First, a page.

Host an Event Volunteer Join Tickets

Support the plant database you love!

Q. Who is Mr. Smarty Plants?

A: There are those who suspect Wildflower Center volunteers are the culpable and capable culprits. Yet, others think staff members play some, albeit small, role. You can torture us with your plant questions, but we will never reveal the Green Guru's secret identity.

Help us grow by giving to the Plant Database Fund or by becoming a member

Did you know you can access the Native Plant Information Network with your web-enabled smartphone?

Share

Ask Mr. Smarty Plants

Ask Mr. Smarty Plants is a free service provided by the staff and volunteers at the Lady Bird Johnson Wildflower Center.

Search Smarty Plants
See a list of all Smarty Plants questions

Please forgive us, but Mr. Smarty Plants has been overwhelmed by a flood of mail and must take a break for awhile to catch up. We hope to be accepting new questions again soon. Thank you!

Need help with plant identification, visit the plant identification page.

 
rate this answer
9 ratings

Friday - April 30, 2010

From: Austin, TX
Region: Southwest
Topic: Best of Smarty, Propagation, Seeds and Seeding, Wildflowers
Title: How and when to harvest bluebonnets.
Answered by: Joe Marcus

QUESTION:

A previous answer mentioned harvesting bluebonnet seeds by pulling up the whole plant when the seed pods turn brown. Two clarifications - when do the seed pods turn brown as these plants are hard to find with no flowers so need to know how long I have to remember where they are before being able to harvest. Also, do I need to pull the whole plant as suggested or can just the pods be harvested. Thanks!

ANSWER:

Lupinus texensis (Texas bluebonnet) seeds ripen in Central Texas between mid-May and mid-June. 

It's usually pretty hard to miss seeing bluebonnets that are going to seed since the most often rise above most of the surrounding vegetation and they make the area where they're growing rather messy-looking and unkempt.  In some cases, later-flowering plants like Coreopsis and Indian Blanket can obscure them.

Many people pull their bluebonnet plants as they are yellowing or turning brown and hang them upside down to dry in a place where the falling seeds (ejected, actually) can be gathered.  When the seedpods are fully mature and dry, they split open along a suture and the small, hard seeds are ejected quite some distance - a clever natural strategy for spreading the seed to new areas.

You can pick only the seed pod of your bluebonnets, but you'll want to wait until they are dry before doing so.  By waiting, you run the risk of the seedpods already being empty by the time you're ready to harvest.

If you simply wish to have another bluebonnet display in the same location next year, just let your plants go to seed naturally and mow or otherwise remove the dead plants afterward.  Since bluebonnets form nitrogen-fixing nodules on the roots, leaving the roots intact will improve the soil.  Alternatively, you can pull the plants to collect the seeds and later compost the plants to help create a really rich soil amendment.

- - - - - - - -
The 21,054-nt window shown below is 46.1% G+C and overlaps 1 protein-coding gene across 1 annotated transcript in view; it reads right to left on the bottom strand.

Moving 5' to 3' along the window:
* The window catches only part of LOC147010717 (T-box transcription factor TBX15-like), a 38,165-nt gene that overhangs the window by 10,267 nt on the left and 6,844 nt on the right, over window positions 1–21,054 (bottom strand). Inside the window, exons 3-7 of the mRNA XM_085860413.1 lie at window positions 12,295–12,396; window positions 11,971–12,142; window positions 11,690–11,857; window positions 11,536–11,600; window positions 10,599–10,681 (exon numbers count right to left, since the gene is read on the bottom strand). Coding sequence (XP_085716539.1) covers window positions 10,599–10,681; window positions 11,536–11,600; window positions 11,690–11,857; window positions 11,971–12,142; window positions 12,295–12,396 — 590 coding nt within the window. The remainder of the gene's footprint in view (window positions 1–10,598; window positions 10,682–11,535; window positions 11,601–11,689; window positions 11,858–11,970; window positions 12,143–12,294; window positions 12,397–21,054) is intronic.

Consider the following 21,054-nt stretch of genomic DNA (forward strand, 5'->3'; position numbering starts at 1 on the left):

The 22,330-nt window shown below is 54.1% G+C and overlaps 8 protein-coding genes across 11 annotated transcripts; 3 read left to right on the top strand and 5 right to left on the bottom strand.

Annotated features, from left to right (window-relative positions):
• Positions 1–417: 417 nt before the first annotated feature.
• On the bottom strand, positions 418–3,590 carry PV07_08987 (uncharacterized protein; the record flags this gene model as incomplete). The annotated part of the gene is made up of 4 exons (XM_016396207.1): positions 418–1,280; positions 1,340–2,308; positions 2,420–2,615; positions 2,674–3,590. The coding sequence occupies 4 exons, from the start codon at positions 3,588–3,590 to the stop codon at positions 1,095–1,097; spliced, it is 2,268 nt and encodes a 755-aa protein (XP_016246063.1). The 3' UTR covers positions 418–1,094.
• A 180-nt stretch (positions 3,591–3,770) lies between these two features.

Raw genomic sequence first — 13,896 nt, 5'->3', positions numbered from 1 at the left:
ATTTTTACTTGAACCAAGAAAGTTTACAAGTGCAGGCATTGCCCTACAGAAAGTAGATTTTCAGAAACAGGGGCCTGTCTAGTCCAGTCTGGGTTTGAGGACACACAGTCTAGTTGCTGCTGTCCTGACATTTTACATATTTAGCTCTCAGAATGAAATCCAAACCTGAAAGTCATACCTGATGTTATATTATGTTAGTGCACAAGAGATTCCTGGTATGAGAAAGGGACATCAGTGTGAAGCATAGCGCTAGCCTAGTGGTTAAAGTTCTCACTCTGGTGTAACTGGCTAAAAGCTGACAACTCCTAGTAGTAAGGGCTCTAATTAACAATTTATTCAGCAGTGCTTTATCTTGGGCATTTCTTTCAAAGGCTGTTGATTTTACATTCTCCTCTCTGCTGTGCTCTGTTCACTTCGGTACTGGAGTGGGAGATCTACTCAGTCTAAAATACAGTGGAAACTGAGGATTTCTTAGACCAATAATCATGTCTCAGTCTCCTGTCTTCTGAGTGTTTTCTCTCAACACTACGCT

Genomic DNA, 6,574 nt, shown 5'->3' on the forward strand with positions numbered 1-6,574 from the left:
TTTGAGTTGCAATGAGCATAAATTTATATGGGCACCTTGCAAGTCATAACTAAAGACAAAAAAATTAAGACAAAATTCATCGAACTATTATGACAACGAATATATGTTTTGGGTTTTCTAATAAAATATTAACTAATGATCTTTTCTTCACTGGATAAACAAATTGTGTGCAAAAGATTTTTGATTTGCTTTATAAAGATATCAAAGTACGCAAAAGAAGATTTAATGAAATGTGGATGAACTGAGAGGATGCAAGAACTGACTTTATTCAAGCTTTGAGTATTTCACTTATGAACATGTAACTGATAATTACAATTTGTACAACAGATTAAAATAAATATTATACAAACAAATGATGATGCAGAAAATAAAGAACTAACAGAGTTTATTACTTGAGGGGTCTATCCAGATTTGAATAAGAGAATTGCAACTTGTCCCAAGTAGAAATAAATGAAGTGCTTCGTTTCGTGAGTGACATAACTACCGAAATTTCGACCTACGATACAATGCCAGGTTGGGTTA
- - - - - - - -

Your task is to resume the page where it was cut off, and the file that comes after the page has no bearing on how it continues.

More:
From the Image Gallery


Texas bluebonnet
Lupinus texensis

Texas bluebonnet
Lupinus texensis

Texas bluebonnet
Lupinus texensis

Texas bluebonnet
Lupinus texensis

More Wildflowers Questions

Yellow Indian paintbrush, Castilleja indivisa
May 09, 2005 - Does entireleaf Indian paintbrush, Castilleja indivisa, come in yellow in the wild? I have Indian paintbrush in the front pasture and noticed last weekend that there were 5 or 6 that were light yellow...
view the full question and answer

Evergreen privacy hedge and drought-resistant garden
July 21, 2008 - I am looking for a hardy evergreen hedge for privacy in Northern Michigan. I have sandy soil. Also am interested in planting a drought garden with mostly sun in same sandy soil.
view the full question and answer

Can you produce hay and bluebonnets on the same field?
March 03, 2010 - Hi - We have a field that produces wild bluebonnets every spring. Is it possible to grow and bail hay in this field and not kill off our bluebonnets? Thank you.
view the full question and answer

Texas bluebonnets for Illinois
March 12, 2008 - Thank you Mr. Smarty Plants. I will be closely checking the variety of Texas bluebonnets that I tried to plant. For the record, I did soak them first to loosen the seed shell. I think we probably just...
view the full question and answer

Can I Divide Rudbeckia in July in NC.
July 22, 2009 - How do I transplant Blackeyed Susans so I can add them to other parts of the bed. I started with one and it is crowding out other plants, so I would like to transplant to other parts of the yard.
view the full question and answer

Support the Wildflower Center by Donating Online or Becoming a Member today.